A short story goes viral

Very thgt provoking..what seems like a fad today was the way to live…where did we go wrong 😦


Checking out at the supermarket recently, the young cashier suggested I should bring my own bags because plastic bags weren’t good for the environment. I apologized and explained, “We didn’t have this green thing back in my earlier days“.

The clerk responded, “That’s our problem today. Your generation did not care enough to save our environment for future generations“.

She was right about one thing–our generation didn’t have the green thing in “Our” day. So what did we have back then? After some reflection and soul-searching on “Our” day, here’s what I remembered we did have….
Back then, we returned milk bottles, pop bottles and beer bottles to the store. The store sent them back to the plant to be washed and sterilized and refilled, so it could use the same bottles repeatedly. So they really were recycled. But we didn’t have the green thing back in our day.
We walked up stairs, because we didn’t have an escalator in every store and office building. We walked to the grocery store and didn’t climb into a 300-horsepower machine every time we had to go two blocks. But she was right. We didn’t have the green thing in our day.

Back then, we washed the baby’s nappies because we didn’t have the throw-away kind. We dried clothes on a line, not in an energy gobbling machine burning up 240 volts — wind and solar power really did dry our clothes back in our early days. Kids got hand-me-down clothes from their brothers or sisters, not always brand-new clothing. But that young lady is right. We didn’t have the green thing back in our day.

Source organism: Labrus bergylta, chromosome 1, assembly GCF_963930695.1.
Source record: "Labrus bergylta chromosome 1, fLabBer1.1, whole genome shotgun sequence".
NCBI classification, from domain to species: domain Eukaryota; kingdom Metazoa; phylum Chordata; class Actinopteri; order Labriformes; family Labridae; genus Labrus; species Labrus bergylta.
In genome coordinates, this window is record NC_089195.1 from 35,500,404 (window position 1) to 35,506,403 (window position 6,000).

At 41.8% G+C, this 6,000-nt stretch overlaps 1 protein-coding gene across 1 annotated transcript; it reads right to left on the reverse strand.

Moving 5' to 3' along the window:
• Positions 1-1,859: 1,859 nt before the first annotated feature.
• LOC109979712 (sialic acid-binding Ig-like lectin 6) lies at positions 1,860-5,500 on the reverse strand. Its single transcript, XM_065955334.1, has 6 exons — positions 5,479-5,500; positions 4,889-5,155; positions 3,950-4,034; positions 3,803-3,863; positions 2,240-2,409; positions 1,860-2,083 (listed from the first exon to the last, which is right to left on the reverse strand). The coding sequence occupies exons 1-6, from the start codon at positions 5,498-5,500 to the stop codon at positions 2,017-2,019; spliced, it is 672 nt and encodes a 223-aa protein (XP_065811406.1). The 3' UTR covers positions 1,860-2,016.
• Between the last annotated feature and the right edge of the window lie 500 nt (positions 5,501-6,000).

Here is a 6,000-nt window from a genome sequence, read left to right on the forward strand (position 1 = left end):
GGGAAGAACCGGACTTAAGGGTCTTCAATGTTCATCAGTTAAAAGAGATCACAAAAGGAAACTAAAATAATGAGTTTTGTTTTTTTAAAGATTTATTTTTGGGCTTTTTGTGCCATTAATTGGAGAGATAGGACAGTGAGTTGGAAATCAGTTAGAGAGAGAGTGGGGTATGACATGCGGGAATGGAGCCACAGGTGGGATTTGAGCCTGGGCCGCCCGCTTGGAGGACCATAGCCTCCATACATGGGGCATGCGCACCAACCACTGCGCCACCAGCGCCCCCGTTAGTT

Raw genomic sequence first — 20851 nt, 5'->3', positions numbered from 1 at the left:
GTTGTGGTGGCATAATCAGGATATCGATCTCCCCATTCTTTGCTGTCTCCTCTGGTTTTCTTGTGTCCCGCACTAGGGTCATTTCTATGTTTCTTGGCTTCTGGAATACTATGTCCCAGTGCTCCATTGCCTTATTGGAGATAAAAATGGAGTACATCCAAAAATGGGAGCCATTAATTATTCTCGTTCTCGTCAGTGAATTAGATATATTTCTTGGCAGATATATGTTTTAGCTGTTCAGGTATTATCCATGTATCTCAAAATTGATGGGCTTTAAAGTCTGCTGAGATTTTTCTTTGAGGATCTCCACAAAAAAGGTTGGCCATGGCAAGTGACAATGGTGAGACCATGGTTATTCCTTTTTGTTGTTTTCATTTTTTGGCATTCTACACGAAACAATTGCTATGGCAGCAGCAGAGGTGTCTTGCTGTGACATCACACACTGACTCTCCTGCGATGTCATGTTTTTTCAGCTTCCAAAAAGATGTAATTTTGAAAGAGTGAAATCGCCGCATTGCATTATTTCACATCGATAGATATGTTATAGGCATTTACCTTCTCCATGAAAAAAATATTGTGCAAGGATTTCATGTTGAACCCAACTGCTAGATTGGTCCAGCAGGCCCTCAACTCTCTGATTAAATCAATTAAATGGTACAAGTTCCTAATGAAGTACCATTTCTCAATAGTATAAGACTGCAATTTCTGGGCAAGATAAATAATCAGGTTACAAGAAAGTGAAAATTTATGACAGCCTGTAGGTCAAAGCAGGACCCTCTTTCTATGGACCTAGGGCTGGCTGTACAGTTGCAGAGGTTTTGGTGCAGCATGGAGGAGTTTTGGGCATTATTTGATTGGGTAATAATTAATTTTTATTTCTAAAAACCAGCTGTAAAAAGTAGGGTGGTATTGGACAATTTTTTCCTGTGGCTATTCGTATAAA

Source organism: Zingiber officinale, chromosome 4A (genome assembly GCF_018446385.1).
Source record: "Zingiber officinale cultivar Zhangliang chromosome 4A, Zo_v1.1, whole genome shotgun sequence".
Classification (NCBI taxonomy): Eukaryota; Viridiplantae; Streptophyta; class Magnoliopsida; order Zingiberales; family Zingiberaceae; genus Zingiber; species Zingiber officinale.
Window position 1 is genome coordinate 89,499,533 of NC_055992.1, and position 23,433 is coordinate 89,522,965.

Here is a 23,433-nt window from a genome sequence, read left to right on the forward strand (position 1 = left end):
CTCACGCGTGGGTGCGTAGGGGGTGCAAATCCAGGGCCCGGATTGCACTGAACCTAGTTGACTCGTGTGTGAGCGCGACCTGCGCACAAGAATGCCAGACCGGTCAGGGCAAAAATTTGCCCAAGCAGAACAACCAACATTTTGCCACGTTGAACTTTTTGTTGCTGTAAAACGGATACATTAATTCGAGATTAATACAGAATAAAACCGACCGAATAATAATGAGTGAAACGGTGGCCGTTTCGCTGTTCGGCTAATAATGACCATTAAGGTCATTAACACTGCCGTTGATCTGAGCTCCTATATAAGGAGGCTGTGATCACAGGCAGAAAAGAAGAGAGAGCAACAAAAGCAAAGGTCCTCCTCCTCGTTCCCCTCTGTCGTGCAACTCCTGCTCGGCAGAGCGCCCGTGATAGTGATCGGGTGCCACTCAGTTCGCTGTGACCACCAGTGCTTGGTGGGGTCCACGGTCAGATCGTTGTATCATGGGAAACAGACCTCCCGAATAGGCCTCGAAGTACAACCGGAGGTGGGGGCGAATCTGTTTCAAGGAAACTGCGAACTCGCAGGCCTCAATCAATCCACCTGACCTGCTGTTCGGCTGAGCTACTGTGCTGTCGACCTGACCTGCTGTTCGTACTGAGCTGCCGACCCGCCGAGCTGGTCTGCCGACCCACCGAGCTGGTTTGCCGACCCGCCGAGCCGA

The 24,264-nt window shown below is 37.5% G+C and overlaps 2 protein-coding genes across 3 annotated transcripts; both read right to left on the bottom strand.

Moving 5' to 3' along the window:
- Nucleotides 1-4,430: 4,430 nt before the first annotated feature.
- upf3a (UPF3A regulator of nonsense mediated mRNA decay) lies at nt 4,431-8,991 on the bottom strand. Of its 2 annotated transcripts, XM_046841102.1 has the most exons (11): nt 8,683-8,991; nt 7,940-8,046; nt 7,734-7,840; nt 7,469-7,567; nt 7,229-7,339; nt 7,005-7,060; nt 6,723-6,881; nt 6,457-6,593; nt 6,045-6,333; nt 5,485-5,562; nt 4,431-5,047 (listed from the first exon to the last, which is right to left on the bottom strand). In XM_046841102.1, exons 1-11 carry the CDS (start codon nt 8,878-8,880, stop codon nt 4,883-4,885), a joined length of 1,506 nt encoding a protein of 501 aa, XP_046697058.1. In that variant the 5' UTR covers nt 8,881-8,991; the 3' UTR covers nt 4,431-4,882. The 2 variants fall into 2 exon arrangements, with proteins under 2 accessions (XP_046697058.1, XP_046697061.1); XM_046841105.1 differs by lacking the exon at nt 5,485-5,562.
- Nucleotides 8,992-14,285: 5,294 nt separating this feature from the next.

Back then, we had one TV, or radio, in the house — not a TV in every room. And the TV had a small screen the size of a handkerchief (remember them?), not a screen the size of Wales. In the kitchen, we blended & stirred by hand because we didn’t have electric machines to do everything for us. When we packaged a fragile item to send in the mail, we used wadded up old newspapers to cushion it, not Styrofoam or plastic bubble wrap.

Back then, we didn’t fire up an engine and burn petrol just to cut the lawn. We used a push mower that ran on human power. We exercised by working so we didn’t need to go to a health club to run on treadmills that operate on electricity. But she’s right. We didn’t have the green thing back then.
We drank from a water fountain when we were thirsty instead of using a cup or a plastic bottle every time we had a drink of water. We refilled writing pens with ink instead of buying a new pen, and we replaced the razor blades in a razor instead of throwing away the whole razor just because the blade got dull. But we didn’t have the green thing back then.

Back then, people took the bus, and kids rode their bikes to school or walked instead of turning their mums into a 24-hour taxi service. We had one electrical outlet in a room, not an entire bank of sockets to power a dozen appliances. And we didn’t need a computerized gadget to receive a signal beamed from satellites 2,000 miles out in space in order to find the nearest pizza joint.

But isn’t it sad the current generation laments how wasteful we old folks were just because we didn’t have the green thing back then?

Cookies Anyone

Going to the grocery store with my DH means getting home atleast one pack of cookies/biscuits. Frequency has reduced over the years, however I intend to put a complete stop to it. Being a no kids home – its easy for us. And we dont need all that high fructose corn syrup, preservatives, colours, processed sugar and maida/all purpose flour either. I bake a lot so the solution – bake whenever he wants to buy a pack.

Apart from dietary no-nos, what troubles me is all the packaging it brings along.

note to self!:
– I need to follow Beth Terry’s idea to write more frequently to companies and totally give up on buying them